Is there evidence of benefit for treating sleep issues early?
We know that the general population has a high prevalence of common sleep disorders, like insomnia and sleep apnea. The prevalence is 30% to 40%, depending on the age and gender. We know these are proven facts. We have long term studies over many years that show the outcomes of treating sleep apnea, the outcomes of treating insomnia. We know that moderate to severe sleep apnea and significant insomnia are real risk factors for cognitive decline as we age, and we know about risk factors of cardiovascular disease for metabolic disease.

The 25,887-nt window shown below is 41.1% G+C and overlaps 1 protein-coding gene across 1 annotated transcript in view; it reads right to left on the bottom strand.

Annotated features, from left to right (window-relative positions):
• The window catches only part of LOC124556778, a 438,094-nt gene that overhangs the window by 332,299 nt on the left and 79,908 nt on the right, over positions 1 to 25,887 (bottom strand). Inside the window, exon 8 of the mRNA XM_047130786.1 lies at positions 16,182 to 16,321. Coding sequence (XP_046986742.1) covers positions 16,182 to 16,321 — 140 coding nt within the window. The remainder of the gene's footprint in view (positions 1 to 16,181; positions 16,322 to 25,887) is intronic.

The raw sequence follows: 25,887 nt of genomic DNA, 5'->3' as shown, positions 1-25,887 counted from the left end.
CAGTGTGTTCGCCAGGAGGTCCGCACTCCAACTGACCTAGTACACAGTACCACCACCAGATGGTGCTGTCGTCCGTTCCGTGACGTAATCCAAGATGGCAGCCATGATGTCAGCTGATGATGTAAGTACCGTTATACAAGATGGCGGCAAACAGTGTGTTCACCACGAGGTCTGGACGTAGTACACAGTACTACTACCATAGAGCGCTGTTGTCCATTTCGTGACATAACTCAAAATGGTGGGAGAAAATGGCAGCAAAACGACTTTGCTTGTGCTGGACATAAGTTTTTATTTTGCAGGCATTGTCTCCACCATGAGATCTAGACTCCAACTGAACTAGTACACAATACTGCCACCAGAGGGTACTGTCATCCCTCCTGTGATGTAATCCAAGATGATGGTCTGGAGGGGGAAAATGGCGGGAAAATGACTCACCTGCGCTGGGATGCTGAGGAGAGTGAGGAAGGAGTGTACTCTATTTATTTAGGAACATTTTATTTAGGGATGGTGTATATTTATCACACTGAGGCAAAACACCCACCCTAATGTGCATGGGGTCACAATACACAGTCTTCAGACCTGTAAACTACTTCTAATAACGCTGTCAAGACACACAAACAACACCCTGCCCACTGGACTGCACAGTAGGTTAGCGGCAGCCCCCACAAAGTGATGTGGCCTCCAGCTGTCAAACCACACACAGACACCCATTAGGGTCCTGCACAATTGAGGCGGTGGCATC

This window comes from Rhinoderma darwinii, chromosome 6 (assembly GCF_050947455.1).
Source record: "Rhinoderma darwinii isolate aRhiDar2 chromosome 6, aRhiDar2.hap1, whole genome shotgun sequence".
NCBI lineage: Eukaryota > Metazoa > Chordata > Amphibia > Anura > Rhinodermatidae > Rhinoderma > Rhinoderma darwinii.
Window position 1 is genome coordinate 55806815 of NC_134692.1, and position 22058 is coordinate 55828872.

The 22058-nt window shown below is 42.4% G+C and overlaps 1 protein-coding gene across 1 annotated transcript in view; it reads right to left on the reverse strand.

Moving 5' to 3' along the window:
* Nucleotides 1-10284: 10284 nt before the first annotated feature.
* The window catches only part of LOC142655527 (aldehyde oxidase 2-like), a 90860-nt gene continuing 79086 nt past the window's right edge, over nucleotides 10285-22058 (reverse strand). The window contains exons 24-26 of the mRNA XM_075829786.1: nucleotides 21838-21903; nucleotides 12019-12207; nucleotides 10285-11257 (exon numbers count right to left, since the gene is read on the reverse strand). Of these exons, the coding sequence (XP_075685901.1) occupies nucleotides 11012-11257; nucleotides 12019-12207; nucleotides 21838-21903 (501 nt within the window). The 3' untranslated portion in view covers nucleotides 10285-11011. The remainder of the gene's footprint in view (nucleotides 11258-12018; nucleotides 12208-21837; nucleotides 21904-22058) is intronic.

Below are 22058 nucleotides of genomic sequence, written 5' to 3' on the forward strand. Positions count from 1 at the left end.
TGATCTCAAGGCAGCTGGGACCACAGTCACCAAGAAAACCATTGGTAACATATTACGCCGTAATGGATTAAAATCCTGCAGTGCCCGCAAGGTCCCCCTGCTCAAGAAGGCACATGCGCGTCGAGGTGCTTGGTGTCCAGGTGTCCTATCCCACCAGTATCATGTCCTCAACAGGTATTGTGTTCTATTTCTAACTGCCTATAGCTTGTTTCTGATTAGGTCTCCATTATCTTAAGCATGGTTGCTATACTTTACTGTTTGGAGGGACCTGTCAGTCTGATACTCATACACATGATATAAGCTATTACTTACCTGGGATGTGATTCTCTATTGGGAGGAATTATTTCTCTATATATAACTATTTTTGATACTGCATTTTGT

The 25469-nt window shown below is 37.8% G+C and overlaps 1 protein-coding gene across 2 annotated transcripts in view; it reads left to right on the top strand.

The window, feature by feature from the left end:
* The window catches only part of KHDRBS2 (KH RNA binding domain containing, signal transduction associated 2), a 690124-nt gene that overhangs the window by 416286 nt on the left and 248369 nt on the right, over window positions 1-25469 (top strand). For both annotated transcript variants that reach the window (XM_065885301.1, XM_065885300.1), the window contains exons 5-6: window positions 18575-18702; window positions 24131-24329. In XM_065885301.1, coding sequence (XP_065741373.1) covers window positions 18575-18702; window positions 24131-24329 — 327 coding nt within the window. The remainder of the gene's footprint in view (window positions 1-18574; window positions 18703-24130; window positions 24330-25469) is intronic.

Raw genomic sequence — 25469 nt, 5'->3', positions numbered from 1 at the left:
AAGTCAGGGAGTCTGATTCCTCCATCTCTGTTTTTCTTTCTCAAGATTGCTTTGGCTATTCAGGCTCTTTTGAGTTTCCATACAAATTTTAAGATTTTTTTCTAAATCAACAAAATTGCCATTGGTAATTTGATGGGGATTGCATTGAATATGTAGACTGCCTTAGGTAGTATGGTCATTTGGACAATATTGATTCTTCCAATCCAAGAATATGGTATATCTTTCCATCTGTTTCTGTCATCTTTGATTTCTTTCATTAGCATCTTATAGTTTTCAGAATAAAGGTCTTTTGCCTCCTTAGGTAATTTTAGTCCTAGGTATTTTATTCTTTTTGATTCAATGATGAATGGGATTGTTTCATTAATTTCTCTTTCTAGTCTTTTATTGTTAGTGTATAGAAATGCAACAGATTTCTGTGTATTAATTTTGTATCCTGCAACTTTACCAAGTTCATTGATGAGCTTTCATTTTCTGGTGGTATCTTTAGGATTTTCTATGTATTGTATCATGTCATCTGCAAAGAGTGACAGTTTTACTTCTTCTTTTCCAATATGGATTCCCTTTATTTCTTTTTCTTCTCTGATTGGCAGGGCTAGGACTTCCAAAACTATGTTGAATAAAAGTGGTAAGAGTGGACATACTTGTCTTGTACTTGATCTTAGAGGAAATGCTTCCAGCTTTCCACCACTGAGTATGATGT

We know that treating some of these patients with epilepsy not only improves their quality of life when we address their sleep, but also may improve their epilepsy. What the general level epileptologist may not be as aware of or as skilled in, is simply the diagnosis and treatment of sleep disorders, simply because epileptologists are not always traditionally trained in sleep medicine. One of the goals of having sleep and epilepsy research at a meeting like this is to raise that awareness that every patient with epilepsy can be screened in a small amount of time in your clinic for the most common sleep disorders. Sleep apnea is easy to recognize, insomnia is easy to recognize. If we do more of that, we will be better at enhancing the quality of life of our patients with epilepsy and maybe even improve their underlying condition.